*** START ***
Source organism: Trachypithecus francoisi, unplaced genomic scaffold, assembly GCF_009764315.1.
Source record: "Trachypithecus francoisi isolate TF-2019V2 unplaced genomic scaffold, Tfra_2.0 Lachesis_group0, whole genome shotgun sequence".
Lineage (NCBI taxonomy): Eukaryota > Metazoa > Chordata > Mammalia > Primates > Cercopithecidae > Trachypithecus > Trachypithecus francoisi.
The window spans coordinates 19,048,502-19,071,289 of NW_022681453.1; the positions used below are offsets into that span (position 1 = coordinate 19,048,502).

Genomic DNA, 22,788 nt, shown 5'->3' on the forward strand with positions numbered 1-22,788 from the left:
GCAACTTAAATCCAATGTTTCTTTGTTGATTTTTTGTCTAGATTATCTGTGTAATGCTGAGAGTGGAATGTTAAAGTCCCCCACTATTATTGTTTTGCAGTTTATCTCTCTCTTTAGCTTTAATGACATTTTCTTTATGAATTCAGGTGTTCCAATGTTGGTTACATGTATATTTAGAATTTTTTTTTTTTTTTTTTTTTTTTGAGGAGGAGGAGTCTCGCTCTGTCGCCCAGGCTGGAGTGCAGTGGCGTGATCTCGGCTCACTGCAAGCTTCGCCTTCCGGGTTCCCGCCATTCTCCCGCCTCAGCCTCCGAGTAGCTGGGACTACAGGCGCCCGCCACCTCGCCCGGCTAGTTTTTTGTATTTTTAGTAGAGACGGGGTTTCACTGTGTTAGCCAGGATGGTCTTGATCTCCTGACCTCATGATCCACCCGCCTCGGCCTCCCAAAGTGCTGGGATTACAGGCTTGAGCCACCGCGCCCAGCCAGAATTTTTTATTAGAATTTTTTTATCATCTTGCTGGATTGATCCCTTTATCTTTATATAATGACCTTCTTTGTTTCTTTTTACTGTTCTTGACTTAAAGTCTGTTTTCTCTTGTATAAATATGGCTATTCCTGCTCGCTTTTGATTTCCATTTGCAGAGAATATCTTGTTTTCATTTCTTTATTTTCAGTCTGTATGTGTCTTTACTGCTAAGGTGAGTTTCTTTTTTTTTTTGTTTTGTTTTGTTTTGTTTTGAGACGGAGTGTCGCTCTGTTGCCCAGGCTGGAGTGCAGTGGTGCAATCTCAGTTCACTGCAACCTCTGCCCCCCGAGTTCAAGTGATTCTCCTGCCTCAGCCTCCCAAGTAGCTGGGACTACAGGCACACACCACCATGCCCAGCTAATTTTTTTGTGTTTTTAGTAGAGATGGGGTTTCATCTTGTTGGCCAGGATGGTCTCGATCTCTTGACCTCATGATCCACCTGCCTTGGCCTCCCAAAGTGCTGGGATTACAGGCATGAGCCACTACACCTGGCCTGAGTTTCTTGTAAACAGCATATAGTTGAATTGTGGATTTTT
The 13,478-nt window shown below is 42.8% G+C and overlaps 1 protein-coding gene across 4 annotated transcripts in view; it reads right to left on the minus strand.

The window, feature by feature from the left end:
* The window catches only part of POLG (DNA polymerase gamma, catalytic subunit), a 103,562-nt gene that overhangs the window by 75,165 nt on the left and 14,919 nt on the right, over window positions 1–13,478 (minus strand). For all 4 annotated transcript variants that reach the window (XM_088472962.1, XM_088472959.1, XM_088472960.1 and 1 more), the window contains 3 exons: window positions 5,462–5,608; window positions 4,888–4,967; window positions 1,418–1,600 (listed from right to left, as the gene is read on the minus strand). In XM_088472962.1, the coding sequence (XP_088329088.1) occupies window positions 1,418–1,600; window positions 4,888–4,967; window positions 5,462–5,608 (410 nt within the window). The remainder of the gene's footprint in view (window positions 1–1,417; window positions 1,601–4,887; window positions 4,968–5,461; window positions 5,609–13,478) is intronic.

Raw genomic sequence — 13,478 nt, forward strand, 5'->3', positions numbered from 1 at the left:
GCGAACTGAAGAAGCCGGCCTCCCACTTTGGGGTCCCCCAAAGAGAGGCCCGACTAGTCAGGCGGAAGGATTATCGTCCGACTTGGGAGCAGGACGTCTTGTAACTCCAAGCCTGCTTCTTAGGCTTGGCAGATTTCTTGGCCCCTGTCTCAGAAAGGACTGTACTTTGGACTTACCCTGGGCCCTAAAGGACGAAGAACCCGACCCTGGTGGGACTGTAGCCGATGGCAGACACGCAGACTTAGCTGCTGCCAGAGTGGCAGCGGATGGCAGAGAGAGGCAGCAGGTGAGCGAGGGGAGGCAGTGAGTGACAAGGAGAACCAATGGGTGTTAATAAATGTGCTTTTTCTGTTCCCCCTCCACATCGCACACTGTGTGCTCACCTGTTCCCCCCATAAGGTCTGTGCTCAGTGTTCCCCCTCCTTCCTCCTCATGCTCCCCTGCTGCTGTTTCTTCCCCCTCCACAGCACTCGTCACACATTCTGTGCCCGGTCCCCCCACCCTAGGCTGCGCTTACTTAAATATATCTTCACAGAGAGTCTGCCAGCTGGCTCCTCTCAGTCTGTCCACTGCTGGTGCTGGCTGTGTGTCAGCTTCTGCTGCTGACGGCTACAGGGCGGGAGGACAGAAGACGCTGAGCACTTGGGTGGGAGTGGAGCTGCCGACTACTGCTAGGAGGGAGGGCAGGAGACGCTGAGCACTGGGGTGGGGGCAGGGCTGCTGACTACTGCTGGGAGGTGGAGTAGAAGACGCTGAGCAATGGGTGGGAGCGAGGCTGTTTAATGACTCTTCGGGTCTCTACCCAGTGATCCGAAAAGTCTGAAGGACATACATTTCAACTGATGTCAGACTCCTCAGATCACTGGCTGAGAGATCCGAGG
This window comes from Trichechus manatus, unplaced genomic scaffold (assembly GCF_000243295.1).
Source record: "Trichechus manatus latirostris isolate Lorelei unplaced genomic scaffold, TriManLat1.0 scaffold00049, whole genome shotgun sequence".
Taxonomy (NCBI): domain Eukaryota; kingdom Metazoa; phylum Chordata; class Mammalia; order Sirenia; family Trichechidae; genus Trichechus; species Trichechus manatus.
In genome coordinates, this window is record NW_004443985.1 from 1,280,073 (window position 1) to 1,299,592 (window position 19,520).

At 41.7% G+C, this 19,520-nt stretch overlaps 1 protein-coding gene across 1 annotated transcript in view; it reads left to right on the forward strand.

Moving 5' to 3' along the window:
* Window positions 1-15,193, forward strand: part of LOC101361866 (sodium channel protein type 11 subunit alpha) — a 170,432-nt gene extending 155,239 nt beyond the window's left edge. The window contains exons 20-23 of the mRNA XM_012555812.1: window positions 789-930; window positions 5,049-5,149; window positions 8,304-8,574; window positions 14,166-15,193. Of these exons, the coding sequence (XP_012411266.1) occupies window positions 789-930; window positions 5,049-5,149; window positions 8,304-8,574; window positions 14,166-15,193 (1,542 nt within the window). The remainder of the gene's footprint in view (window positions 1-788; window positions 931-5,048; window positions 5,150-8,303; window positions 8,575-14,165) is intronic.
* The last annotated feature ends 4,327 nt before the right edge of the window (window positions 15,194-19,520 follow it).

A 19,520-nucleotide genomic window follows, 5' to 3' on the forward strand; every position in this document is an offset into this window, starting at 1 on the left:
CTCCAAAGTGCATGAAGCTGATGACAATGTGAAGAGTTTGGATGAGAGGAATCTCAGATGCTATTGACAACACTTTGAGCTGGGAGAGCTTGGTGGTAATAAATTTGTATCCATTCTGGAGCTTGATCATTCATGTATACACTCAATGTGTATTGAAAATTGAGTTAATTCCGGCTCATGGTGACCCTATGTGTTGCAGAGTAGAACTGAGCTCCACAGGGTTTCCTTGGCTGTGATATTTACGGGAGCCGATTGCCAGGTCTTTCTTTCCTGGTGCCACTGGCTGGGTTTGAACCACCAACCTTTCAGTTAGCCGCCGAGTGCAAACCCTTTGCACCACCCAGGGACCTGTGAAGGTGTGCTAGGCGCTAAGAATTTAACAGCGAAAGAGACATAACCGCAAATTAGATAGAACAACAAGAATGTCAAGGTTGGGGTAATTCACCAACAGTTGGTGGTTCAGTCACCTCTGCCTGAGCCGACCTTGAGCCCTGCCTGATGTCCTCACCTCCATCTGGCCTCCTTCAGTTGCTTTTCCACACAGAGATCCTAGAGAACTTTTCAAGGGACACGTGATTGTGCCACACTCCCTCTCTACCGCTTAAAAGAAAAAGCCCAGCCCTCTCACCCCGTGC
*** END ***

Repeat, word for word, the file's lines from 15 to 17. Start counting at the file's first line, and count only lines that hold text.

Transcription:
In genome coordinates, this window is record NW_004443985.1 from 1,280,073 (window position 1) to 1,299,592 (window position 19,520).

At 41.7% G+C, this 19,520-nt stretch overlaps 1 protein-coding gene across 1 annotated transcript in view; it reads left to right on the forward strand.

Moving 5' to 3' along the window: